Reiki- Healing or Hoax ?
Written by Aditi Upadhyaya
In late nineteenth-century Japan, as a Buddhist monk navigated a nearby mountain's unknown territories and fasted and prayed for 21 days, he had an epiphany that changed how the world looks at natural healing techniques. Mikao Usui saw a beam of bright light around his forehead. Through the help of his reawakening and ancient Sanskrit symbols that he was able to see, he developed the technique of Reiki.
Reiki, meaning universal life force, is an alternative healing approach where Reiki masters use a method known as palm healing or hands-on healing. An omnipresent force seems to be transmitted from the practitioner's palms to the recipient to facilitate emotional or physical healing. It is based on qi (pronounced chi), which practitioners believe is a universal life force, even though there is no empirical evidence.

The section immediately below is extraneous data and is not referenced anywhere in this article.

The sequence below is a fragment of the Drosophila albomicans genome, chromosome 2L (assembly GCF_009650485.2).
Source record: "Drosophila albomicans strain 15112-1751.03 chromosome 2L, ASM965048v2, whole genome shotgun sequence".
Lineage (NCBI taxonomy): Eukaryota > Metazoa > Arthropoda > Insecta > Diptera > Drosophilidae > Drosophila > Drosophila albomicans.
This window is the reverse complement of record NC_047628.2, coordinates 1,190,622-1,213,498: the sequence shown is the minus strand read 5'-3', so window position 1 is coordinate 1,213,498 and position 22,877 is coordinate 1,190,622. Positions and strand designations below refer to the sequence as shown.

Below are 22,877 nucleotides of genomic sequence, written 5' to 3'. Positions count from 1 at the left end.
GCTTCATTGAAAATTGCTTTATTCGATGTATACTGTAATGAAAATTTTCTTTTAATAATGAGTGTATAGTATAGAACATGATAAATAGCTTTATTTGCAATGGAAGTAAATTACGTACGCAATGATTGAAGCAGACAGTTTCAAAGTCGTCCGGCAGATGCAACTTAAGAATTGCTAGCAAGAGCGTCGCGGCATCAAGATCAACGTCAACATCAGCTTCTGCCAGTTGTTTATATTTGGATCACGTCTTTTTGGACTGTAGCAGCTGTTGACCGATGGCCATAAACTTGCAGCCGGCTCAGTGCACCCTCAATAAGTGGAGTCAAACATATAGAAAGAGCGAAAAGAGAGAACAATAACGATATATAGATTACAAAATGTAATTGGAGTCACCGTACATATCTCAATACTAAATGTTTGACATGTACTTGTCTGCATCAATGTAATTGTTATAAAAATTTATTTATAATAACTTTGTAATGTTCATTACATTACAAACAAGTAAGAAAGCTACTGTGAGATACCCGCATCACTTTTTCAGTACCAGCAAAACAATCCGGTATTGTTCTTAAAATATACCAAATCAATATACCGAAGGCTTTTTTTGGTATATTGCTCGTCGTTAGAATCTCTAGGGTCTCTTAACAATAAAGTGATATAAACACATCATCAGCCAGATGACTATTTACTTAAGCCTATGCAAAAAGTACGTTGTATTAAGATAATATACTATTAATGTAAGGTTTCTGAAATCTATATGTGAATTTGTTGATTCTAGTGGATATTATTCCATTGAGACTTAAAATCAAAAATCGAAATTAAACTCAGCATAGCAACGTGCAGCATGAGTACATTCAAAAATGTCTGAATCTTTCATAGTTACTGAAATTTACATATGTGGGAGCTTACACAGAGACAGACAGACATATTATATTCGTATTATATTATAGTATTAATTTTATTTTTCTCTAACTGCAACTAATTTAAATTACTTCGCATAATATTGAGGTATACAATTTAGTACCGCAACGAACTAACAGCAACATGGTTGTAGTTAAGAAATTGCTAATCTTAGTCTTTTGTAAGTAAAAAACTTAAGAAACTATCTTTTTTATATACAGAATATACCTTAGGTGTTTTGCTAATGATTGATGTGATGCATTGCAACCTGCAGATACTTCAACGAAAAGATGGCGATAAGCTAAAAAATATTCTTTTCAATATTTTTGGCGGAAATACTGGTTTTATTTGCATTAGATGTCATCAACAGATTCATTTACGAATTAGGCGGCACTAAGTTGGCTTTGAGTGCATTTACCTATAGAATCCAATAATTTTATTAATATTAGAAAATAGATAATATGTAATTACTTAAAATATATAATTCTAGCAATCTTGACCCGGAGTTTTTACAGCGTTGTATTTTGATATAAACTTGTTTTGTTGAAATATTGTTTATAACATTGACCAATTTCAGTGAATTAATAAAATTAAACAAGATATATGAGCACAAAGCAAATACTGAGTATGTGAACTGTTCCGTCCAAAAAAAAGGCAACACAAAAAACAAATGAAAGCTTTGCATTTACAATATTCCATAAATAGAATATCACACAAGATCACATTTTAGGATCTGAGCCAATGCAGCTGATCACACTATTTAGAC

The first female Reiki practitioner - Hawayo Takata - took Reiki to the West for the first time in the 1930s. The new form it took in the United States contained the same energy lineage running back to Mikao Usui and several of the same techniques and had new methods that emerged in the East. These involved a novel system of attunements, traditional hand placements, specific hand positions for different illnesses and conditions, and a Reiki handbook development. However, there were still doubts in the West as to the credibility of Reiki; some translation equivalents from Japanese-English dictionaries are "feeling of mystery," "an atmosphere of mystery", and "an ethereal atmosphere". An alternate pronunciation, ryōge, meaning demon or ghost, also proves how people viewed it initially. Reiki also spread to other parts of the world and took up several new forms, such as that of Tibetan Reiki.